It’s this clear understanding and passion that the designers have for professional wrestling that I like the most about Smack Talk Showdown. This all comes through the most with the Smack Cards, which basically tell the player what to do during their segment. Speaking of segments, that’s what this game is – you cut a segment (or promo) like the ones you’d see backstage between matches. Back to my point, these Smack Cards feature little Easter Eggs for fans of wrestling, specifically the WWE. I love that one of them forces you to constantly refer to yourself as “The Big Dog”, which is clearly a nod to Roman Reigns and his “This Is My Yard” shtick that we all hate. Stuff like this is great for wrestling fans because they’ll find excitement in recognizing the reference. And at the same time, people who don’t watch wrestling will also like it because it’s silly and ridiculous, which to be fair, is an accurate assessment.
I hate to say things like this, but I need to because it’s relevant and truthful – Smack Talk Showdown plays better when alcohol is involved. After all, this is a party game, and roleplaying as wrestlers is way harder to do while sober, especially if you’re a bit shy. Now, I’m not saying that you have to be inebriated to get a kick out of Smack Talk Showdown, but it certainly helps and that’s how I’d recommend playing it. Not only does booze make everything somewhat funnier, it also will prevent you from becoming too frustrated by the game’s shortcomings, which are noticeable.
For one, I found the Name Cards, which are supposed to create hilarious stage names, to be mostly underwhelming. Sure, a name like “Giant Baby” or “Studious Demon” is humorous at first, but after a while, names like that leave you wanting. I think these cards fail because actual wrestling names aren’t like that anymore. Names like “The Undertaker” or “Macho Man” are being phased out for names like “Seth Rollins” or “Tyler Breeze”. I would love more real-life names in there because it would lead to better comical moments, like if someone drew a name like “Evil Jesus” or “Brad Chad” or something like that. These may not be the best examples, but you catch my drift.
Second, I didn’t always dig the rules for the Smack Cards, which is mainly due to the game’s logically brief time restraints. In Smack Talk Showdown, you only get 45 seconds to deliver your promo, which somehow feels both too long and too short in the moment. The “too short” part of it is exacerbated by the near constant onslaught of Smack Cards, which often force you to completely change your character and/or narrative in an instant. Not only does the producer get three of these cards, but the competing wrestlers also get one to use on each other (or themselves)! And the producer draws back up to three after every segment. That’s simply too much, and it can lead to somewhat stressful moments. Yes, in the video, we played the Smack Cards concurrently too often, which is actually against the rules. But still, even when the cards are played one at a time, the game asks for too much improvisation. A sober person can only do so much; a drunk person even less. Though at least if you’re drunk, you won’t care so much.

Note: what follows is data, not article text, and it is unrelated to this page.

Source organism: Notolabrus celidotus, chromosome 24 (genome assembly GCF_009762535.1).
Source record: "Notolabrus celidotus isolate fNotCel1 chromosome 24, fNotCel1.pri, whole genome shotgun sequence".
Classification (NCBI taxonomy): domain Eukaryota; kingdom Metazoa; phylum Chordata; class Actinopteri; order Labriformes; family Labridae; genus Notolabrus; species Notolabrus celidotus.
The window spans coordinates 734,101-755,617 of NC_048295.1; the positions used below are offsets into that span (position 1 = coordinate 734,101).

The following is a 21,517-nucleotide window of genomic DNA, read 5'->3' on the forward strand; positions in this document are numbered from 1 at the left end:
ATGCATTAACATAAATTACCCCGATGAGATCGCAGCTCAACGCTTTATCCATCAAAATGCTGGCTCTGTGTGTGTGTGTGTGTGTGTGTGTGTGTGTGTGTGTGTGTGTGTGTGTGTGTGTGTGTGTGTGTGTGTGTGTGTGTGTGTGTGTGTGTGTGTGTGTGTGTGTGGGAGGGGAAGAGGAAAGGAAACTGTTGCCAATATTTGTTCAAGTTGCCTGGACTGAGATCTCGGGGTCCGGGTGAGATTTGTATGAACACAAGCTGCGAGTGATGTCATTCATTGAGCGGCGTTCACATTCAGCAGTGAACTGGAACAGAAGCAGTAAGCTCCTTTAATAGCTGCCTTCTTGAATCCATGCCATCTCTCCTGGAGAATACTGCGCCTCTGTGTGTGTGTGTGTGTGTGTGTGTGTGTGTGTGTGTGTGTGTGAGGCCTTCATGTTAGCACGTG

Perhaps I’m overthinking this a bit, but still, my points have some validity. Ultimately, party games are supposed to work with larger groups that may or may not be drinking, and most importantly, they shouldn’t require too much thought. Smack Talk Showdown mostly succeeds in this regard, but there’s just too much thinking involved. Fewer Smack Cards and a more fluid timer would fix this issue, so I recommend resorting to house rules with this one. But hey, if you’re like me and love wrestling, or if you just think it’s amusingly juvenile, then Smack Talk Showdown should appeal to you.
I give Smack Talk Showdown a: B-
Smack Talk Showdown Review – Board Crazy’s Ratings